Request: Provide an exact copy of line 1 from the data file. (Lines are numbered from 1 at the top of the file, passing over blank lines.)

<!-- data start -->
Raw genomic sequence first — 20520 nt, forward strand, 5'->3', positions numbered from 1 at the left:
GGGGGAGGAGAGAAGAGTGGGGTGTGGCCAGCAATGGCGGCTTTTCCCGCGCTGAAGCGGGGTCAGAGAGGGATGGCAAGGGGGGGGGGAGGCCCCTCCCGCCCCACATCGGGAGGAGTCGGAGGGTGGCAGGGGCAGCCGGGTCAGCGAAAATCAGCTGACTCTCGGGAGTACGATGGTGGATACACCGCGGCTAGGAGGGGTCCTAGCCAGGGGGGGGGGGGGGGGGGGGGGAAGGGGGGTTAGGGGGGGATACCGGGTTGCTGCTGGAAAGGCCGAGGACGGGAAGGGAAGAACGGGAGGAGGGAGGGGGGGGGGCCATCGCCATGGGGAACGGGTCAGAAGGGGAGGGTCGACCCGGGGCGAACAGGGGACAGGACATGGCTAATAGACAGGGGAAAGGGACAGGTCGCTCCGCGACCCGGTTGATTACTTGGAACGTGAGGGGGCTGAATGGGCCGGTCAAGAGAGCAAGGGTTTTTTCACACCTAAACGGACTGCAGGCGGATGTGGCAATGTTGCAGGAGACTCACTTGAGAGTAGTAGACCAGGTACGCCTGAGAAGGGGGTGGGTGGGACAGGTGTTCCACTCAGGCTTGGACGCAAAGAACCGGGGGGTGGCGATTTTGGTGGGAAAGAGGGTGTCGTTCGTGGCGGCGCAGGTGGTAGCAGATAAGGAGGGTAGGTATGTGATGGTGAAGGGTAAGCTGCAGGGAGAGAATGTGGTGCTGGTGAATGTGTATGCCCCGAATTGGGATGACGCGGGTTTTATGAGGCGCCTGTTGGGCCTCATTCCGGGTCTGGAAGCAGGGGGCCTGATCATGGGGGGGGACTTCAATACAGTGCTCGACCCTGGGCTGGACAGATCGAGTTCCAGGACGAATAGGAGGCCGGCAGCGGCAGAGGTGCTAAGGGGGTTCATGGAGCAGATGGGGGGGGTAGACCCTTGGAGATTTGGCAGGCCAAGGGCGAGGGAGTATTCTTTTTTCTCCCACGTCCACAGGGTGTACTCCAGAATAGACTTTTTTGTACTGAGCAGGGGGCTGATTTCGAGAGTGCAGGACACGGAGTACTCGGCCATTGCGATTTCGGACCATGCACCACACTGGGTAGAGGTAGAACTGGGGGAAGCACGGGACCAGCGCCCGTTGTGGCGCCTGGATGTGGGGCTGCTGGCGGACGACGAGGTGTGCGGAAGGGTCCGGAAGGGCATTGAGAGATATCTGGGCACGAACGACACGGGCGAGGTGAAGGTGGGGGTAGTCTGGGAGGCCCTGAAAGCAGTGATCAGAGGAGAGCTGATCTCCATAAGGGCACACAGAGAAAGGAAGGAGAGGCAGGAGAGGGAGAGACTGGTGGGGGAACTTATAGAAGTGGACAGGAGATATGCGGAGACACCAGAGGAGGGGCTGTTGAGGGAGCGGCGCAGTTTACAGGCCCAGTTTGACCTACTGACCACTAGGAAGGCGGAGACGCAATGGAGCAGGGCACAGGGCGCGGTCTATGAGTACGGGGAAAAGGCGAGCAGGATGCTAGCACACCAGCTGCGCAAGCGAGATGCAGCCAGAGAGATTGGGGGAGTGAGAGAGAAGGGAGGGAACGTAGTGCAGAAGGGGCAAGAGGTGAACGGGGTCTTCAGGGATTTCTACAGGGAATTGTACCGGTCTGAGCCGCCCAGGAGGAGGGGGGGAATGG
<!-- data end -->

Raw genomic sequence first — 20520 nt, forward strand, 5'->3', positions numbered from 1 at the left: